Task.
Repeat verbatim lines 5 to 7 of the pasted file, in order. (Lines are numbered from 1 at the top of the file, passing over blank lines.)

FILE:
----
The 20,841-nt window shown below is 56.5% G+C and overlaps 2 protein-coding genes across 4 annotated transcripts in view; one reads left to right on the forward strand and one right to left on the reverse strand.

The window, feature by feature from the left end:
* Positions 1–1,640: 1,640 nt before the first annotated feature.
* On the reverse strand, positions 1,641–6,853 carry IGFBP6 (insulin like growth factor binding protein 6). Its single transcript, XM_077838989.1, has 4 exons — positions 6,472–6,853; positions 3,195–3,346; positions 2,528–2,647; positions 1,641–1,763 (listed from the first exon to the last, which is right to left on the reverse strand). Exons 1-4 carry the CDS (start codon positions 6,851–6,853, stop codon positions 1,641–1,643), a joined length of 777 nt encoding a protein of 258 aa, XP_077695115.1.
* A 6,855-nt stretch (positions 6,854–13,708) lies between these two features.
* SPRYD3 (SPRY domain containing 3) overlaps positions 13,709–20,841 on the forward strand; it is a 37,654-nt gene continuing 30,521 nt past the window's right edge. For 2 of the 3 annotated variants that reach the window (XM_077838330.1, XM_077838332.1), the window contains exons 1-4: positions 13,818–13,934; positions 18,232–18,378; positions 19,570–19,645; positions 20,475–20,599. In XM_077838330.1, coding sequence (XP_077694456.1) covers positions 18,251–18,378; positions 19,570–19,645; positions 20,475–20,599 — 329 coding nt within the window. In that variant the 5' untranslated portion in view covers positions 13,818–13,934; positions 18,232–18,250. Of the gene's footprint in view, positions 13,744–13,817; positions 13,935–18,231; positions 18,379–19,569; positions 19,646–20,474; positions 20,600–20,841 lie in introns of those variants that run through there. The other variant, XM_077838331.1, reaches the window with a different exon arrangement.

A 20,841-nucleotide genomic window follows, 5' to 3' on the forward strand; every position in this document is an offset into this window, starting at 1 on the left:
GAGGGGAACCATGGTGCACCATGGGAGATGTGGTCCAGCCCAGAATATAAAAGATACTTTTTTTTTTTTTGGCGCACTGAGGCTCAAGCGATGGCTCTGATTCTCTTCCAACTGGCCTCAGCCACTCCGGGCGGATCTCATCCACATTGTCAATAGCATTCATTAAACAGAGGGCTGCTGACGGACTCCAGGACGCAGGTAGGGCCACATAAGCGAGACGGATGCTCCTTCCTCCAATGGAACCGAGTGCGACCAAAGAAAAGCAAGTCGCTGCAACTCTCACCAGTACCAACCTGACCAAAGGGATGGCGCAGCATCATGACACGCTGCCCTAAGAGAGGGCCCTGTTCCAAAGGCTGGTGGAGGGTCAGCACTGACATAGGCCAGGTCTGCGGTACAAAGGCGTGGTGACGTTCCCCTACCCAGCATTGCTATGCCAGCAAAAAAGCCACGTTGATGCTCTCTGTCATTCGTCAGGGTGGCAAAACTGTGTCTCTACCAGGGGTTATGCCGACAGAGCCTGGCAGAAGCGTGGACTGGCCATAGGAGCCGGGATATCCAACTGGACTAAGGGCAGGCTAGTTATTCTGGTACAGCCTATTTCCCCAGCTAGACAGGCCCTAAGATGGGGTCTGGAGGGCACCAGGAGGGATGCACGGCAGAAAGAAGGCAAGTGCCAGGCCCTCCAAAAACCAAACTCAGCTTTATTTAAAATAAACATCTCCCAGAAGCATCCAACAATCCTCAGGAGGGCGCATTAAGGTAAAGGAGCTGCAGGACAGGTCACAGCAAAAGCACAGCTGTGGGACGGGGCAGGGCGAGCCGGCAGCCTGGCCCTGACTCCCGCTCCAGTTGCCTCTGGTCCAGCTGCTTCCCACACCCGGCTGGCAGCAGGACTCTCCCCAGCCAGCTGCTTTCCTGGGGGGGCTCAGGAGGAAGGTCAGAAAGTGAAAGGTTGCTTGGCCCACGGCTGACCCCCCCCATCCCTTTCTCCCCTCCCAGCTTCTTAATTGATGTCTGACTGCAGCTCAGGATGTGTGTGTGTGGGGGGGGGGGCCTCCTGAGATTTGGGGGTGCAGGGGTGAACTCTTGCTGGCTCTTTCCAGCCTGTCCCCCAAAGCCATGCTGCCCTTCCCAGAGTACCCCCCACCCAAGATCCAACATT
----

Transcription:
* A 6,855-nt stretch (positions 6,854–13,708) lies between these two features.
* SPRYD3 (SPRY domain containing 3) overlaps positions 13,709–20,841 on the forward strand; it is a 37,654-nt gene continuing 30,521 nt past the window's right edge. For 2 of the 3 annotated variants that reach the window (XM_077838330.1, XM_077838332.1), the window contains exons 1-4: positions 13,818–13,934; positions 18,232–18,378; positions 19,570–19,645; positions 20,475–20,599. In XM_077838330.1, coding sequence (XP_077694456.1) covers positions 18,251–18,378; positions 19,570–19,645; positions 20,475–20,599 — 329 coding nt within the window. In that variant the 5' untranslated portion in view covers positions 13,818–13,934; positions 18,232–18,250. Of the gene's footprint in view, positions 13,744–13,817; positions 13,935–18,231; positions 18,379–19,569; positions 19,646–20,474; positions 20,600–20,841 lie in introns of those variants that run through there. The other variant, XM_077838331.1, reaches the window with a different exon arrangement.

A 20,841-nucleotide genomic window follows, 5' to 3' on the forward strand; every position in this document is an offset into this window, starting at 1 on the left: